This travel guide to the almost indescribable marvels of Scandinavia, beginning with the Kingdom of Norway, was composed without the guide ever having been to the countries described. Any resemblance to actual persons and places in Scandinavia is, of course, purely coincidental. Scandinavia is composed of five nations, which hardly anyone but Scandinavians can name correctly in order to come up with the complete list. Now let us view this Nordic Shangri-la of the Far North! This will save the considerable expense of going to any of these places, and Scandinavians, being thrifty, would certainly approve of your decision to stay home and save your hard-earned krone! (what Norwegians call their money)

The original natives of Norway are called Laplanders. There are various theories, how they got that name, for they do have laps when they sit down, and, yes, they do lap their coffee from their saucers. However they got the name, we know one thing for certain, it stuck. Here is Boggi the Laplander and his trusty raindeer, Soggi, travelling along the Arctic Circle. He usually travels in a circle, too, so as not to leave his country, which means his route is circular, extending right along the Arctic Circle, which provides a convenient circuitous boundary. No wonder he is a dizzy fellow!

Considered Norway's most famous sculptor, Gustav Vigeland created this art masterpiece in Duckner Park, Oslo. It took 5,000 separate plaster casts on living specimens to complete, only five hundred of which were used for the final casting in styrofoam. Accused of nepotism, he was obliged to leave out 1500 Vigeland relatives who had hoped to gain immortality.

As you can plainly see, Norway's famed homogeneity is not exaggerated: Ole the Farmer, Ole the Cod Fisherman, Ole the Logger, Ole the Oilman, and Mrs. Ole Olson (a Norwegian-American tourist).

The standard recipe for Lutefisk, the National Dish, is simple, though almost unbelievable.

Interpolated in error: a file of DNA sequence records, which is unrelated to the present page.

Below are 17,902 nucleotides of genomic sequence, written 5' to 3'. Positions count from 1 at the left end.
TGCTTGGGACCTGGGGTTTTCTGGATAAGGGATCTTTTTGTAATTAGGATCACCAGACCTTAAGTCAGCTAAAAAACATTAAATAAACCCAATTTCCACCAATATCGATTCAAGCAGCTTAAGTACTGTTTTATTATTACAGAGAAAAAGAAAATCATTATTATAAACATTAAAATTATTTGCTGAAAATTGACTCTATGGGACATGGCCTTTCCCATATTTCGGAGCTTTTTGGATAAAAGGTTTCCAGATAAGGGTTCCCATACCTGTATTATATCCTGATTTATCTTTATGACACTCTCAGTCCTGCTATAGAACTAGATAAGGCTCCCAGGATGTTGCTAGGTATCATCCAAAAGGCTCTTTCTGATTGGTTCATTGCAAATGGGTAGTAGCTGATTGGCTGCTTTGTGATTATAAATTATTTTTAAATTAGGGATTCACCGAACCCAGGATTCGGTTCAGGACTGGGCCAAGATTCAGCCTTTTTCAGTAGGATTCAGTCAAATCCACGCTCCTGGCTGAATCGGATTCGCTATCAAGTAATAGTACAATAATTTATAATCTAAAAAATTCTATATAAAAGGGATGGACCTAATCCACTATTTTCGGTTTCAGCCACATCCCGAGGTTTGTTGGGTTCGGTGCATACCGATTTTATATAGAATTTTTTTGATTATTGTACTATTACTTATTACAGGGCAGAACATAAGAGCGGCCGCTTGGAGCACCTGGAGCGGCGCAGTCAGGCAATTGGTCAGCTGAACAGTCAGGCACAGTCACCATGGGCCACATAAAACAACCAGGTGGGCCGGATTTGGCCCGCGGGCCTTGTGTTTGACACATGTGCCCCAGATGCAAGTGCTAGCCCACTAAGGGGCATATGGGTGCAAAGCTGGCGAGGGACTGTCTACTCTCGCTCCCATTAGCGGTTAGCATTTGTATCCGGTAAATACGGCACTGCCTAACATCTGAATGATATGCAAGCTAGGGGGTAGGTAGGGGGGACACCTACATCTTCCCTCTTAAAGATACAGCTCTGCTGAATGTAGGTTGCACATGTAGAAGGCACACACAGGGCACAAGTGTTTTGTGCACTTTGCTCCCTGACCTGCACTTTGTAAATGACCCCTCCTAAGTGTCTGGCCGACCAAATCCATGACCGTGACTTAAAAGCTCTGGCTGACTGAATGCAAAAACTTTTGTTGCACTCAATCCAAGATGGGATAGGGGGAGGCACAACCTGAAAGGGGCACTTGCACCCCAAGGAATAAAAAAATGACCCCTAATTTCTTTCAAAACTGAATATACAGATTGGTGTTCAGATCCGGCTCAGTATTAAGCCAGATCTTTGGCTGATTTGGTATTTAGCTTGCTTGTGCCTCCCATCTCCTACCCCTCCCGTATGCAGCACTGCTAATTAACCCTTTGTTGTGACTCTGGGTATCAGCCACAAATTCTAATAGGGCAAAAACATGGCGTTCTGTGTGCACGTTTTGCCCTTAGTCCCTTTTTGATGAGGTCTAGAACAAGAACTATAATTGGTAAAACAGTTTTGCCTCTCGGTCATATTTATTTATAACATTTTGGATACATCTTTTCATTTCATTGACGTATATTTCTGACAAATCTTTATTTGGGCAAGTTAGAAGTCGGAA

This typical stretch of the Norwegian Road System defies all known laws of gravity. You travel Norwegian roads at your own risk, as no insurance company in the world will cover you.

The uncouth, bad-tempered, grumbling and spitting Troll Peaks of Romsdal can be hazardous to well-meaning tourists who stop to feed them.

Fast, sleek hydrofoils on Norwegian fjords whisk fresh lefse and maybe not so fresh lutefisk to market in Oslo and Bergen in a matter of a few minutes where previouly it took hours by dog and sled in the winter when the fyords froze over. Of course, the hydrofoils can sail only in summer, so the dog and sled is still required for the remaining eight months of the year.

Happy Face stickers on the mugs of Norwegians don't go over well with the more reserved Swedes.

The renowned Viking yachtsman and explorer, Leif Eriksen, shown here about to discover America (Vinland) in his ship, the Wandering Viking, is hopelessly lost. He goes ashore to ask directions at a tourist office run by the Skraelings, the local Indian tribe, and after he decides to stay, he builds a house for his family, and his first son born in America (Vinland) is named Snorri (a common Norwegian name, since the Norwegians are known for sleeping a lot).

Tronheim, or Hell (two rival towns in Norway) are places you might be wise to avoid.

King Harald the Hard built Oslo's cathedral the hard way, using stone for the entire building.

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